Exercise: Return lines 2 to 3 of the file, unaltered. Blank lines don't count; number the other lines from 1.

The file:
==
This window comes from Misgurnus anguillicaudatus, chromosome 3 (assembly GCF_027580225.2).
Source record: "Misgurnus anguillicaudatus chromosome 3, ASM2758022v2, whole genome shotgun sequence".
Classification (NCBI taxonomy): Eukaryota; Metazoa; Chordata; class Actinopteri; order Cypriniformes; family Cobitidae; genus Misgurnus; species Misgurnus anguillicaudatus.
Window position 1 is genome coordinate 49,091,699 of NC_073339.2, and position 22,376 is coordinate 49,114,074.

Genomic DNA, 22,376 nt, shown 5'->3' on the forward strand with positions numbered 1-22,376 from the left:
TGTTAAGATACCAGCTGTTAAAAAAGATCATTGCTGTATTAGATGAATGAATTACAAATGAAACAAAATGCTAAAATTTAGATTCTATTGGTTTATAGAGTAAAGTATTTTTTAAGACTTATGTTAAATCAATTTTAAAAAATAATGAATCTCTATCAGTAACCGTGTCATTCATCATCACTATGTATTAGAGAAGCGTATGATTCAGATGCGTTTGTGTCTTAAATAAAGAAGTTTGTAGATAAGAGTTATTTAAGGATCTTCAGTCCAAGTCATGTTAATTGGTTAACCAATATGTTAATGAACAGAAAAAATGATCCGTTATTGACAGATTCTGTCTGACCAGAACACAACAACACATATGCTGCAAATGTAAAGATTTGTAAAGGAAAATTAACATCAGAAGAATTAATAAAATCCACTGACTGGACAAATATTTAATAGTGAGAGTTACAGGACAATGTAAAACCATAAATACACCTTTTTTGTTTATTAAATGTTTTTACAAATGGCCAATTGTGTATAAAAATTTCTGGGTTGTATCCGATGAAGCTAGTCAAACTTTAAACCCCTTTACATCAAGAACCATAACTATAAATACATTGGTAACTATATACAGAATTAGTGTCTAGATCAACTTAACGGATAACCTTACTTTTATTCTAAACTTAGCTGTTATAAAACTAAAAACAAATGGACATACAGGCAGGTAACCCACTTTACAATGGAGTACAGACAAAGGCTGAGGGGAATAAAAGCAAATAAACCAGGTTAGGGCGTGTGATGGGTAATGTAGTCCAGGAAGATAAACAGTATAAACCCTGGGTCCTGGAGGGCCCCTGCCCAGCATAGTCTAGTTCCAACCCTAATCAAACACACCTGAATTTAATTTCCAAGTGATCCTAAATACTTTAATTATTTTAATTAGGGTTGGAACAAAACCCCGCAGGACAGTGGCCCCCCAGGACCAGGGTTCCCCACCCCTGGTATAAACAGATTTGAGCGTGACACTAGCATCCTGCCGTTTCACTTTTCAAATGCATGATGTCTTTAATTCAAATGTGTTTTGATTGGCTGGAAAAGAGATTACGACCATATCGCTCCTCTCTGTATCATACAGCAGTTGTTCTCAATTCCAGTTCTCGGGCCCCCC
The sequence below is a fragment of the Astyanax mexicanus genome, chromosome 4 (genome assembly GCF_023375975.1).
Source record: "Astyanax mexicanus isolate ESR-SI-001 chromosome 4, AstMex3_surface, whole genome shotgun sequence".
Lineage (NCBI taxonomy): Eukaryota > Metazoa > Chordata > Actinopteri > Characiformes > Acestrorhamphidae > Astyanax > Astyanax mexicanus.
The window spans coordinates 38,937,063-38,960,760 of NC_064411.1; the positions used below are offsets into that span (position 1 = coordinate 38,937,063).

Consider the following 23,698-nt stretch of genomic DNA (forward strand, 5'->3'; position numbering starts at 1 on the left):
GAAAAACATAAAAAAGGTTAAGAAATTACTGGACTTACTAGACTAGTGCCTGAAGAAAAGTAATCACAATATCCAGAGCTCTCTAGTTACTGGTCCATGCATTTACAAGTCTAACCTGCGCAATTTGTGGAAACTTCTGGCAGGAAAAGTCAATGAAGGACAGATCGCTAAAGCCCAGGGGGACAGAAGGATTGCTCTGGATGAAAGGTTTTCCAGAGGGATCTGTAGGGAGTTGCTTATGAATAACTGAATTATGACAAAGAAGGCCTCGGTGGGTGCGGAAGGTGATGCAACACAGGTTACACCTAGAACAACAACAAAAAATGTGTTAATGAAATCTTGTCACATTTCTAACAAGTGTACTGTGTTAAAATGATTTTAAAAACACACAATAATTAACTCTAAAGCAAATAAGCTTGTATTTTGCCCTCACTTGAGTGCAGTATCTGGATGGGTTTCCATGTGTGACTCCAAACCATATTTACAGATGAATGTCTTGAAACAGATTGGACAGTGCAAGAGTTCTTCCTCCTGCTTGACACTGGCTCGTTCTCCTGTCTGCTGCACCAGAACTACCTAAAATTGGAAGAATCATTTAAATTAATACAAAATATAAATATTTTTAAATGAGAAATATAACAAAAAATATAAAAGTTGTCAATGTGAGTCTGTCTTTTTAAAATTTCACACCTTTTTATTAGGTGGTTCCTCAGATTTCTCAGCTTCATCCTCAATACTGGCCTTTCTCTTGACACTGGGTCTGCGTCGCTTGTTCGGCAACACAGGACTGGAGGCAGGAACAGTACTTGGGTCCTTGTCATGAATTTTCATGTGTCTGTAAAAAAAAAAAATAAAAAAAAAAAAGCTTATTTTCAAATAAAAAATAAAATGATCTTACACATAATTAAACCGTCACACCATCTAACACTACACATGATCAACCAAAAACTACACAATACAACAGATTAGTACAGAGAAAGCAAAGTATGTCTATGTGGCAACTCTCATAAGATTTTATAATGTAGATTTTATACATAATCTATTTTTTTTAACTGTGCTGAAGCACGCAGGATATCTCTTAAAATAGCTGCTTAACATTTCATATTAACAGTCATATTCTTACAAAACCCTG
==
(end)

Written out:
Source record: "Misgurnus anguillicaudatus chromosome 3, ASM2758022v2, whole genome shotgun sequence".
Classification (NCBI taxonomy): Eukaryota; Metazoa; Chordata; class Actinopteri; order Cypriniformes; family Cobitidae; genus Misgurnus; species Misgurnus anguillicaudatus.